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AGC Denver event shows how card check hurts non-union workers

Post Time:Mar 31,2009Classify:Industry NewsView:203

The Associated General Contractors of America, Arlington, Va., hosted an event in Denver this week and detailed how the proposed "card check" legislation currently being debated in Washington poses real risks for the nation's union construction workers.

AGC CEO Steve Sandherr explained how provisions in the bill, known as the Employee Free Choice Act, required federal arbitrators to settle all but the briefest of contract negotiations.Having Washington-appointed officials set final contract terms for individual companies would make it harder to maintain collective bargaining, which is a central benefit of unionized construction, he said, according to a March 31 AGC article.

Card check” undermines the common practice of having multiple construction firms agree to regional labor agreements, known as collective bargaining, which is designed to set a level playing field between different firms, Sandherr said in a March 30 AGC release. Since “card check” requires federally-appointed arbitrators to set labor contracts for any time a firm can’t reach one within only 120 days, regions would see multiple, and widely varied contracts based on the whims and decisions of the arbitrators.

Sandherr added that the legislation also would put the pensions of single craft unions at risk. That is because “card check” will make it easier for large multicraft unions to recruit across a variety of skill sets.The resulting loss in pension contributions at the now depleted ranks of the single-craft unions will undermine savings programs for countless hard-working, highly skilled professionals, Sandherr noted, in the release.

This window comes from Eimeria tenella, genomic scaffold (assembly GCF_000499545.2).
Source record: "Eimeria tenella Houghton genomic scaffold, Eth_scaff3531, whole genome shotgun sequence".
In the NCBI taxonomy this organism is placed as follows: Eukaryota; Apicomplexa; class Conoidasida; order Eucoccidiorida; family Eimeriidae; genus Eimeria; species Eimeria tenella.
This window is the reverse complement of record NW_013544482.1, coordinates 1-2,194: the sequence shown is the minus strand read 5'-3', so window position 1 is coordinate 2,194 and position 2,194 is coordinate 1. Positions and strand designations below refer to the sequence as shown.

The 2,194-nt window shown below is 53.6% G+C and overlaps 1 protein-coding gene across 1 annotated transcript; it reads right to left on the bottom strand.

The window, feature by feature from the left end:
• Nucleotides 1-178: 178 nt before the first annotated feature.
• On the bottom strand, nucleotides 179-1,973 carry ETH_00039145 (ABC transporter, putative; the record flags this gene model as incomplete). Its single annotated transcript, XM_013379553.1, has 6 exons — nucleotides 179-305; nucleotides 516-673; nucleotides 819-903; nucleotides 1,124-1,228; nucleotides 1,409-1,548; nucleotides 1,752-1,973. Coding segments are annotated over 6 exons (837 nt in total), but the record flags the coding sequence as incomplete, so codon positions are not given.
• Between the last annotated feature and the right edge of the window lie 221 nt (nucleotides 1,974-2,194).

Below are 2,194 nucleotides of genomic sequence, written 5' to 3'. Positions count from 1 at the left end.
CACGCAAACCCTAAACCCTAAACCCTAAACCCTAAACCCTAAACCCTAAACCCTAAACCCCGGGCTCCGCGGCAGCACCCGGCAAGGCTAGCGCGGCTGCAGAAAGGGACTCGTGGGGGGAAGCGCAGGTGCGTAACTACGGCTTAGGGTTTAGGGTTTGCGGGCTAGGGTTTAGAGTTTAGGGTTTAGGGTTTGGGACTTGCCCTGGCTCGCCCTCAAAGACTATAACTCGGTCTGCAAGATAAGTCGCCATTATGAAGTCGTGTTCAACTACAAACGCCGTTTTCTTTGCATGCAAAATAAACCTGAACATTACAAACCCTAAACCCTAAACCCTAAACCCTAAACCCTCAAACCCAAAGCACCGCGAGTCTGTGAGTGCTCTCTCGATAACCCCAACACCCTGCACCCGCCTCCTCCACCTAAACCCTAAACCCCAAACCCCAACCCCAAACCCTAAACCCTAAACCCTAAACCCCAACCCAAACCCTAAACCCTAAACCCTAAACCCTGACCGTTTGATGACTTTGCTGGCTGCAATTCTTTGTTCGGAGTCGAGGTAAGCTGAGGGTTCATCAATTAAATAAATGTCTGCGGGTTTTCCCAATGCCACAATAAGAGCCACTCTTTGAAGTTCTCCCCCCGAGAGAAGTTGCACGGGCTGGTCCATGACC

Sandherr, who was in Colorado visiting a union construction site for a new hospital just outside Denver, added that the legislation also would hurt non-union construction workers. He said the legislation deprives non-union workers of their right to a private vote before deciding whether to join a union.The bill also deprives non-union construction workers of the ability to negotiate pay levels, work rules and schedules because Washington-appointed officials will do that instead under the legislation.

Fortunately for construction workers in Colorado and nationwide, the state’s two senators have the power to stop “card check” from ever becoming law, Sandherr said.He noted that the association’s 33,000 member companies, including more than 750 in Colorado, were asking both senators to vote against the law and against any efforts to limit debate in the Senate on the legislation, known as a cloture vote, according to the release.

"With the help and support of Colorado’s two senators, unionized construction workers and their non-union colleagues will never have to endure the risks outlined in our new analysis,” Sandherr said in the release.

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